I am always thrilled to see a favorite writer publishing a new book, there is a joyful anticipation in opening a preferred author’s new work, a delightful feeling of meeting an old friend again. But there is a different, wonderful excitement to be had at the discovery of a new writer, a new author who enrich and refresh the reading experience and puts a spell on me with her/his writing. My latest such excitement comes from Benjanun Sriduangkaew, a name heavily underlined on the list of newly discovered writers, who kept me mesmerized from her first story I’ve read, “Fade to Gold” (“End of the Road” edited by Jonathan Oliver), until the last, the recently re-published “Courtship in the Country of Machine-Gods” (The Future Fire, September 2012/“The Apex Book of World SF 3” edited by Lavie Tidhar/Apex Magazine, July 2014). And every single one of these stories turned Benjanun Sriduangkaew into a certainty for me. Unfortunately, I haven’t read all of her stories published so far, for one reason or another some of them skipped under my radar. However, besides the two stories already mentioned, “The Bees Her Heart, The Hive Her Belly”, “The Crows Her Dragon’s Gate”, “Annex”, “Vector”, “Silent Bridge, Pale Cascade”, “Zeraquesh in Absentia”, “Autodidact” and “Golden Daughter, Stone Wife” were as many motives of delight, of immersing into magical worlds and tales, as many challenging stories full of beautiful writing and sensibility. But as I am still in love with the printed books, without much chance of falling out of it, I was delighted to learn that I’ll soon have the chance to add a book bearing Benjanun Sriduangkaew’s name on the bookshelves with my favorite volumes. “Scale Bright” is Benjanun Sriduangkaew’s upcoming novella, due to be released by Immersion Press, and by the sounds of its blurb we can expect once again a fascinating world within our own, a captivating and original story, with melancholically and delicate touches. Besides the assured writing of Benjanun Sriduangkaew. To make things even better, Immersion Press didn’t repeat the slip it made with Aliette de Bodard’s “On a Red Station, Drifting” (as excellent as that novella was its cover was nowhere near its true value) and accompanied Benjanun Sriduangkaew’s “Scale Bright” with an equally seductive cover, created by Richard Wagner. As a result, there are plenty of arguments for me not to miss “Scale Bright” when it is released.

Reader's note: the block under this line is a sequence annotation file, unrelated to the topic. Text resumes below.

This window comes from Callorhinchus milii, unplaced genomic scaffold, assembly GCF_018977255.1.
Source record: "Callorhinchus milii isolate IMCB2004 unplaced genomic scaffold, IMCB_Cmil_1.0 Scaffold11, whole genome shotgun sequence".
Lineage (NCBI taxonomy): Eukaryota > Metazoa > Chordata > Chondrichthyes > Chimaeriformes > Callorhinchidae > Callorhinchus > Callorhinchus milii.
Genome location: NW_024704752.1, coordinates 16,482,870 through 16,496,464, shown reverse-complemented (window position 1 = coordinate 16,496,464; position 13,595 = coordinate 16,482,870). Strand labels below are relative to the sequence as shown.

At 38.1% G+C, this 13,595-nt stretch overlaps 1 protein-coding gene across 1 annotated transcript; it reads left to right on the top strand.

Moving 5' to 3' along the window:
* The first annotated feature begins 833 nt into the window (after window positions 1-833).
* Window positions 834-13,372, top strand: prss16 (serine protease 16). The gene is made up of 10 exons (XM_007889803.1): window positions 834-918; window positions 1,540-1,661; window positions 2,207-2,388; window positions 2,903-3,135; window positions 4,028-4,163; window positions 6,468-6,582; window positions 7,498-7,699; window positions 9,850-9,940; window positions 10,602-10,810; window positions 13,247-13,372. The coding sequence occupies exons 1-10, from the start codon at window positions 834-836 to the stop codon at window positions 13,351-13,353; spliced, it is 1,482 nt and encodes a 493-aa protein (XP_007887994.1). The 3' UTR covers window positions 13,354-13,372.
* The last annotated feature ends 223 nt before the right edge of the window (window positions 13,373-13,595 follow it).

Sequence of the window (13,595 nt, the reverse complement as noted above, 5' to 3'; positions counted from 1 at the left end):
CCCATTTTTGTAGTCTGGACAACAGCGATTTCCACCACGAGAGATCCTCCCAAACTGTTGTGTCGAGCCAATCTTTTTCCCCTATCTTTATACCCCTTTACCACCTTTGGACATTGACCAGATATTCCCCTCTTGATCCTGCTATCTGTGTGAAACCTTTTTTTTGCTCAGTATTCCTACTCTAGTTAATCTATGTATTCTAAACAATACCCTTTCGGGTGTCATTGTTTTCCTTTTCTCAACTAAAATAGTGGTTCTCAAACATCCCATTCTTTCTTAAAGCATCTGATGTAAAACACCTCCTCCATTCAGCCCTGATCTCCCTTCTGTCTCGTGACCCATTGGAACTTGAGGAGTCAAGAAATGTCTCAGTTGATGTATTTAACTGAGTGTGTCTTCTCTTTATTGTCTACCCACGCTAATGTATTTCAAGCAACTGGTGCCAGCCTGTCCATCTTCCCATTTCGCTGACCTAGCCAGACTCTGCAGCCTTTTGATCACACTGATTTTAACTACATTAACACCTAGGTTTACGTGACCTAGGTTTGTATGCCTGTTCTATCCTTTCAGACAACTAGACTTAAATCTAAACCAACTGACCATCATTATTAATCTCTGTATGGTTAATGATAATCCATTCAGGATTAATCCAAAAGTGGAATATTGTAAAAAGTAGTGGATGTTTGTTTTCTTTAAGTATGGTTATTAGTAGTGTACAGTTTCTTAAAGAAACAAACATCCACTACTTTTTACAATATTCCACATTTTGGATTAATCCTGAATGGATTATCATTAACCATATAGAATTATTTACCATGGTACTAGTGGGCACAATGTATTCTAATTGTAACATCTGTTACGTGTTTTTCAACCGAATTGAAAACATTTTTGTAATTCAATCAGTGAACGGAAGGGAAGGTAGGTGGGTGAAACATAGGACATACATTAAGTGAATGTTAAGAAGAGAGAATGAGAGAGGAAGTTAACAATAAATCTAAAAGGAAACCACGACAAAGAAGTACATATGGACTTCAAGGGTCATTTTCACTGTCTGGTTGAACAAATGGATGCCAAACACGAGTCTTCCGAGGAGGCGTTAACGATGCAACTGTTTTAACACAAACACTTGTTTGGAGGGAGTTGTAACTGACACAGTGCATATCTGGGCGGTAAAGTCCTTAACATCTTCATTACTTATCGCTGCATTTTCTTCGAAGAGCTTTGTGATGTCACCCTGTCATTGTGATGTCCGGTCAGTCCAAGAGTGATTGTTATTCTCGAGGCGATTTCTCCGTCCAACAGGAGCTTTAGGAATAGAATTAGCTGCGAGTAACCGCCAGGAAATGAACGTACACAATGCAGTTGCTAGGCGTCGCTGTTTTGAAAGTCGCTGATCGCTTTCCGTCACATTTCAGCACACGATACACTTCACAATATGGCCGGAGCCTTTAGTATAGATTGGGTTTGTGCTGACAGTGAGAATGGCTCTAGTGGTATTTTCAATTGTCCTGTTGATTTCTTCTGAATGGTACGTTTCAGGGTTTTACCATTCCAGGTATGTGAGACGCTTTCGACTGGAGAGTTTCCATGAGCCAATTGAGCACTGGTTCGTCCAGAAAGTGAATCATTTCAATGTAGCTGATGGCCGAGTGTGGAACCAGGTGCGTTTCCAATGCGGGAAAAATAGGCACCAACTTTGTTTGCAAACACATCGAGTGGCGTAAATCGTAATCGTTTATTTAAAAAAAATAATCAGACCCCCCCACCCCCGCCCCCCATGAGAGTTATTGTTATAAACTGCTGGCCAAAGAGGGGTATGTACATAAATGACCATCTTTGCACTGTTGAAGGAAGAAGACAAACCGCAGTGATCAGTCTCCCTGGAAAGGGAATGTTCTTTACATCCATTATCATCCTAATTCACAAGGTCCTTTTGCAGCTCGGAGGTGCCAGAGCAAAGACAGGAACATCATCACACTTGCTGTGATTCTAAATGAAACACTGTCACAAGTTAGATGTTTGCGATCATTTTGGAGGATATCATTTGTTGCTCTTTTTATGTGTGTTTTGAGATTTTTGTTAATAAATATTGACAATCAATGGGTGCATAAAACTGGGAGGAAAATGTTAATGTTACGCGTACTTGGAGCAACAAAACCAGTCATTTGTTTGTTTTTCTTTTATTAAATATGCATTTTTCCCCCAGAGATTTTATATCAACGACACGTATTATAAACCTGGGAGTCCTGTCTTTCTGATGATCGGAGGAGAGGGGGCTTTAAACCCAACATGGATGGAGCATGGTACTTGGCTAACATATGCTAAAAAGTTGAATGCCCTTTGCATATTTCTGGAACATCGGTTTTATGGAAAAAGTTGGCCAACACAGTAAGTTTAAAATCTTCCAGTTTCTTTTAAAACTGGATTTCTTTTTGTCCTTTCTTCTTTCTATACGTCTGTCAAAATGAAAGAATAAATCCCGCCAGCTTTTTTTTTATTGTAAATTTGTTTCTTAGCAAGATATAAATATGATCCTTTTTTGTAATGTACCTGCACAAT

Julienne’s aunts are the archer who shot down the suns and the woman who lives on the moon. They teach her that there’s more to the city of her birth than meets the eye—that beneath the modern chrome and glass of Hong Kong there are demons, gods, and the seethe of ancient feuds. As a mortal Julienne is to give them wide berth, for unlike her divine aunts she is painfully vulnerable, and choice prey for any demon.
Until one day, she comes across a wounded, bleeding woman no one else can see, and is drawn into an old, old story of love, snake women, and the deathless monk who hunts them.